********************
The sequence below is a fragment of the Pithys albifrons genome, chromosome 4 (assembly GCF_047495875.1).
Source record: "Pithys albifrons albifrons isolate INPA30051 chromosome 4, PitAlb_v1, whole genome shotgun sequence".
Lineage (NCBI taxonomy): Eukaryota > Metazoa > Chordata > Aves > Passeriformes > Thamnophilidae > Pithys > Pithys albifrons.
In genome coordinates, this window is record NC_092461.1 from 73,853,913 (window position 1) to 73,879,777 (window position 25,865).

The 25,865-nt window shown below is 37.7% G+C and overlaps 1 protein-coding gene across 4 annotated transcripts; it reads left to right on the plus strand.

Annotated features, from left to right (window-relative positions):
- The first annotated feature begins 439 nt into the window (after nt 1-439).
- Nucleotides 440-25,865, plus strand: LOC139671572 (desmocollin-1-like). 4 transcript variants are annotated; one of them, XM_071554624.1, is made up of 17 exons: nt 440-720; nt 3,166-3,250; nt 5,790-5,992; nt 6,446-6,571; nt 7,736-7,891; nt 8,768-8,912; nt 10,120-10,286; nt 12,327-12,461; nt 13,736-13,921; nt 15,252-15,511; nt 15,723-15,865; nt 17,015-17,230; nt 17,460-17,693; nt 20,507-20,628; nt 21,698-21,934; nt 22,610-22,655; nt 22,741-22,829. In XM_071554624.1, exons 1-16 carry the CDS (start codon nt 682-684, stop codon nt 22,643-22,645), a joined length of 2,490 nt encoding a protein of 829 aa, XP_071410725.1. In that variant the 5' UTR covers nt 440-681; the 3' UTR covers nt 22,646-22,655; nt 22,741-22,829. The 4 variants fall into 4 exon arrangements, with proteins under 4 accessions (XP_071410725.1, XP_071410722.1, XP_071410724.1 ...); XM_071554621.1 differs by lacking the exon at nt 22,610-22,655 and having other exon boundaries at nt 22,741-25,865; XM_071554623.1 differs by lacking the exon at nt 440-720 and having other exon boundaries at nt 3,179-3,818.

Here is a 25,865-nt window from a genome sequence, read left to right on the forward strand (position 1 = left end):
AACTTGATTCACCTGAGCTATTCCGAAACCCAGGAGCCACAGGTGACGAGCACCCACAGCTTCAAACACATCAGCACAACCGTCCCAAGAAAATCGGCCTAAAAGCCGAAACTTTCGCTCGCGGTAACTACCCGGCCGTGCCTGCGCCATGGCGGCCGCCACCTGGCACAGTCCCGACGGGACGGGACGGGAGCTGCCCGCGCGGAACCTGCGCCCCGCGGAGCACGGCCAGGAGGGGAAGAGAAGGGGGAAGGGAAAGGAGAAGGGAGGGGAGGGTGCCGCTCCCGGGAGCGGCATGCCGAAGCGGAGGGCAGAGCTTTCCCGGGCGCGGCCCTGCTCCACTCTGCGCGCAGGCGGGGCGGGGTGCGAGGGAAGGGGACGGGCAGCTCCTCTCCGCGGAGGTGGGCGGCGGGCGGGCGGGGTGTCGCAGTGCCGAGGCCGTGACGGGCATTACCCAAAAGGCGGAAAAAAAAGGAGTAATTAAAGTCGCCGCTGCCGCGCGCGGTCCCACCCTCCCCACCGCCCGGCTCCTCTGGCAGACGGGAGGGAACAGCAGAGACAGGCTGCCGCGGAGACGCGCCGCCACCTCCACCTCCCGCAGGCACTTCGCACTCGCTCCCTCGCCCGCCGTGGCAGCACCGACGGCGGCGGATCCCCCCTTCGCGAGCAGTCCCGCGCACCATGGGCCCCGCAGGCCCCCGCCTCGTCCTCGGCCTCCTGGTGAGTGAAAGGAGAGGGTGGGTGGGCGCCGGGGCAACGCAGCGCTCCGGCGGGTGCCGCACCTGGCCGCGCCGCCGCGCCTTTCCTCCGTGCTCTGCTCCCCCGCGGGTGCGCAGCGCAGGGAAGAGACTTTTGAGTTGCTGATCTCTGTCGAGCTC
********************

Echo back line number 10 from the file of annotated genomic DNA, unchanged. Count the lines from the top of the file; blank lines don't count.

AACTTGATTCACCTGAGCTATTCCGAAACCCAGGAGCCACAGGTGACGAGCACCCACAGCTTCAAACACATCAGCACAACCGTCCCAAGAAAATCGGCCTAAAAGCCGAAACTTTCGCTCGCGGTAACTACCCGGCCGTGCCTGCGCCATGGCGGCCGCCACCTGGCACAGTCCCGACGGGACGGGACGGGAGCTGCCCGCGCGGAACCTGCGCCCCGCGGAGCACGGCCAGGAGGGGAAGAGAAGGGGGAAGGGAAAGGAGAAGGGAGGGGAGGGTGCCGCTCCCGGGAGCGGCATGCCGAAGCGGAGGGCAGAGCTTTCCCGGGCGCGGCCCTGCTCCACTCTGCGCGCAGGCGGGGCGGGGTGCGAGGGAAGGGGACGGGCAGCTCCTCTCCGCGGAGGTGGGCGGCGGGCGGGCGGGGTGTCGCAGTGCCGAGGCCGTGACGGGCATTACCCAAAAGGCGGAAAAAAAAGGAGTAATTAAAGTCGCCGCTGCCGCGCGCGGTCCCACCCTCCCCACCGCCCGGCTCCTCTGGCAGACGGGAGGGAACAGCAGAGACAGGCTGCCGCGGAGACGCGCCGCCACCTCCACCTCCCGCAGGCACTTCGCACTCGCTCCCTCGCCCGCCGTGGCAGCACCGACGGCGGCGGATCCCCCCTTCGCGAGCAGTCCCGCGCACCATGGGCCCCGCAGGCCCCCGCCTCGTCCTCGGCCTCCTGGTGAGTGAAAGGAGAGGGTGGGTGGGCGCCGGGGCAACGCAGCGCTCCGGCGGGTGCCGCACCTGGCCGCGCCGCCGCGCCTTTCCTCCGTGCTCTGCTCCCCCGCGGGTGCGCAGCGCAGGGAAGAGACTTTTGAGTTGCTGATCTCTGTCGAGCTC